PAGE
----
Isaac Beevor, Co-Director, Climate Emergency UK, which works with councils to help tackle climate change, said that one of the ‘biggest barriers’ to local climate action is the “continued piecemeal, competitive and short-term funding pots that exist for council climate action”.
He said: “The UK Government missed a huge opportunity to provide worthwhile funding for council climate action in the Autumn Statement, with the absence of any funding for climate adaptation, leaving our local communities less prepared for the more extreme flooding and fires we are already facing.
“The government should place net-zero and adaptation at the heart of any future devolution deals, including the funding provided, and provide long term funding for all local authorities to meet their net-zero targets.”
Beevor added that councils could still act, such as releasing Climate Bonds and raising money from new development through section 106 agreements. New income streams could also come from the expansion of residential parking permits that are ring fenced for climate action, they added.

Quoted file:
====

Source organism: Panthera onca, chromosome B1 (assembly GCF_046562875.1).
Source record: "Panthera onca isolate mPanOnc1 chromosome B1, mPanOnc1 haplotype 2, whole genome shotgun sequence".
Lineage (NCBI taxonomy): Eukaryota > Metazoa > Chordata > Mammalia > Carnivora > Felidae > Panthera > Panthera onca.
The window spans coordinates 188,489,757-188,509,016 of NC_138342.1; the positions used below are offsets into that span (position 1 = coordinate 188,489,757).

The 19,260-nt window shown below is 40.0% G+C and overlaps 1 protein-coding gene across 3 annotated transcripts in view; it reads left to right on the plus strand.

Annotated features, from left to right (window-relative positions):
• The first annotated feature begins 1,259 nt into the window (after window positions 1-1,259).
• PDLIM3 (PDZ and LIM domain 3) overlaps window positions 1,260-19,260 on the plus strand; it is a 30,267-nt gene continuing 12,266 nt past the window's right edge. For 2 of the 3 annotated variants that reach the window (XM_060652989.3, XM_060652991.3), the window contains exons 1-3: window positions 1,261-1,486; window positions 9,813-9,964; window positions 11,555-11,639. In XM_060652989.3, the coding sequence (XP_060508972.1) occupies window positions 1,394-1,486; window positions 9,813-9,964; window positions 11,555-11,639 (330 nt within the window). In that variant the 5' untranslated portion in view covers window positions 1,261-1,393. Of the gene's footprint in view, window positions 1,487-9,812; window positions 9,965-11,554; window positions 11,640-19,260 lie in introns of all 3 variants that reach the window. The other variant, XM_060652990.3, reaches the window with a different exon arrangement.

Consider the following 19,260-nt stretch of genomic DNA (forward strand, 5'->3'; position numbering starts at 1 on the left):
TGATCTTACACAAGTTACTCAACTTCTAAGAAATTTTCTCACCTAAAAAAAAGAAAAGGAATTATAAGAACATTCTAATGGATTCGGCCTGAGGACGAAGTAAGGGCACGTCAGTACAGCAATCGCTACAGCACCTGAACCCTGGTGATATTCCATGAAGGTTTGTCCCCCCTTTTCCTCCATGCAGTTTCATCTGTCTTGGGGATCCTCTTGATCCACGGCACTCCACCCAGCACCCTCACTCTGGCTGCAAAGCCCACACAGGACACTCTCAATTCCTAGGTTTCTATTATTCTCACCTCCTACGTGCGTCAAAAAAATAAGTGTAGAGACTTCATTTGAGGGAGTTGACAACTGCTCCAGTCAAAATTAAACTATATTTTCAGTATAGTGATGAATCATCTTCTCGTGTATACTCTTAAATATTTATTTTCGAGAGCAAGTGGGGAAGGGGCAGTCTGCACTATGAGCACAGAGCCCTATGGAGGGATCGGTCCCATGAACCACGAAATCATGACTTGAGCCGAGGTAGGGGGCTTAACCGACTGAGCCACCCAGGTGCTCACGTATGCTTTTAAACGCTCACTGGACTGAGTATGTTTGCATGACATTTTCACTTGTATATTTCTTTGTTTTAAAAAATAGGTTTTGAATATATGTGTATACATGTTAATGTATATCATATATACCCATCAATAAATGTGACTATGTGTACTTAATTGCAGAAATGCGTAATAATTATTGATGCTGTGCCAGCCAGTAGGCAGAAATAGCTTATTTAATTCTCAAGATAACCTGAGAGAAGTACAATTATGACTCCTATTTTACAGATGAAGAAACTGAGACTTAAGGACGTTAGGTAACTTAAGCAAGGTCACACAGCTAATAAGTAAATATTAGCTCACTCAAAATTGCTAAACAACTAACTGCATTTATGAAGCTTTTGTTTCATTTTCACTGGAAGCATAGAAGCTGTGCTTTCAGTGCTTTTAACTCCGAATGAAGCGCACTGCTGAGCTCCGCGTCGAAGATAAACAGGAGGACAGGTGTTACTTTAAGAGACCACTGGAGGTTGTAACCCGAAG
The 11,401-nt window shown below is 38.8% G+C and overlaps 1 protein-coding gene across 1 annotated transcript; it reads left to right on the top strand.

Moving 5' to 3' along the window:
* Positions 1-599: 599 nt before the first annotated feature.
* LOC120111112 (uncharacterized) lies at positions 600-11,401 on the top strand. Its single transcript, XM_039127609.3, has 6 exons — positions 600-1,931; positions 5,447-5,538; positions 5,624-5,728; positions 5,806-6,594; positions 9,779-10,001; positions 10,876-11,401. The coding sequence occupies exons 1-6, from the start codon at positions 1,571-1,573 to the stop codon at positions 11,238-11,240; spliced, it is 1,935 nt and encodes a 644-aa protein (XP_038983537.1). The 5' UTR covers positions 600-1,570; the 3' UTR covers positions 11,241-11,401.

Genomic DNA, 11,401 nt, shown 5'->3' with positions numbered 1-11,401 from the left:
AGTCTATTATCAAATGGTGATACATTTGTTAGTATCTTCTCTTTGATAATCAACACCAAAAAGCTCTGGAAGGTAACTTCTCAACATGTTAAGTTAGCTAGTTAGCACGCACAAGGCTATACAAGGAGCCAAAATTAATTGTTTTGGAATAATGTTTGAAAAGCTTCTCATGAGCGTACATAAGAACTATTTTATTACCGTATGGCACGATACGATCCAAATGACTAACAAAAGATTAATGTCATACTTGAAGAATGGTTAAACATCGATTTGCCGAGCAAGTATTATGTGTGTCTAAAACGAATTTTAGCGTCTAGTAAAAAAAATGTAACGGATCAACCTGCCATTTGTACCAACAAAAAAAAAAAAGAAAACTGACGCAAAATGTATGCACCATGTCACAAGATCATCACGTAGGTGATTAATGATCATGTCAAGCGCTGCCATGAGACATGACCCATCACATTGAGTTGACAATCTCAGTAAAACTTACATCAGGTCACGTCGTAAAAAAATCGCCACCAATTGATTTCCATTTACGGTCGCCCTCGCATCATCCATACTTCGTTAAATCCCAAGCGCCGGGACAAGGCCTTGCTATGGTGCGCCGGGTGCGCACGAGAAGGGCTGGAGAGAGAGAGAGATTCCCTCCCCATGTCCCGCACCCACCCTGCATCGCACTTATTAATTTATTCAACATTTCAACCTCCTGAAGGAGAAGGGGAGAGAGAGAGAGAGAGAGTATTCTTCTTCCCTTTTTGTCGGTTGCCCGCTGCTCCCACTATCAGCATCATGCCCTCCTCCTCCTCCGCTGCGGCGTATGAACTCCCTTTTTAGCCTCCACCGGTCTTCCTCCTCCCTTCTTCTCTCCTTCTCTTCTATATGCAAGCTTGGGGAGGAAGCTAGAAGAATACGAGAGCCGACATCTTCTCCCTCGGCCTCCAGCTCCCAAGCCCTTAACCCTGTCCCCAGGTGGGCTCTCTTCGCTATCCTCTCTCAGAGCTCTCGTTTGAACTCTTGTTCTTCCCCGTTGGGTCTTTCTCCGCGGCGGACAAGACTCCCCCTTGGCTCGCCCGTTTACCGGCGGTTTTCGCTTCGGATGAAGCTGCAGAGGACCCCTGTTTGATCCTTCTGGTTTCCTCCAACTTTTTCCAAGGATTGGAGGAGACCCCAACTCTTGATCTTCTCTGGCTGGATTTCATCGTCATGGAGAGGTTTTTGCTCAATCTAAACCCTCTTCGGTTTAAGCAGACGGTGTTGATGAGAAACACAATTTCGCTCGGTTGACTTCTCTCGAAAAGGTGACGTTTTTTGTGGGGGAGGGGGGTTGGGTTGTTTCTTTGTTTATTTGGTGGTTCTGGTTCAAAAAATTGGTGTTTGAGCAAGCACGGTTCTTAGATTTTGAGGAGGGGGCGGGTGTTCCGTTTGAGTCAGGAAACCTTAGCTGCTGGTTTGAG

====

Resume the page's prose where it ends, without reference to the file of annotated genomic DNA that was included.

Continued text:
“Councils have an increasing statutory duty to deliver environmental improvements such as Local Nature Recovery, but with decreased budgets and [inflating] costs.”
Jo Pettifer, a climate action advisor for Let’s Go Zero, a national campaign aiming to help schools tackle climate change, said that the funding and resource deficits facing local authority-maintained schools and academies are forcing leaders to make impossible decisions. This included choosing between adult social care and young people’s mental health or mitigating the impact of climate change.
Pettifer said: “Councils have an increasing statutory duty to deliver environmental improvements such as Local Nature Recovery, but with decreased budgets and inflating service delivery costs.”
Graham Stuart, Minister of State for Energy Security and Net Zero said that he recognised the “important and tireless efforts undertaken by local councils”.
He said there had been an increase in “core spending power of £3.1billion of taxpayer subsidy to councils in England, before local decisions about council tax changes are made.”
Stuart added that to help increase the effectiveness and efficiency of the current funding system, the government has published plans to simplify the funding landscape for local authorities.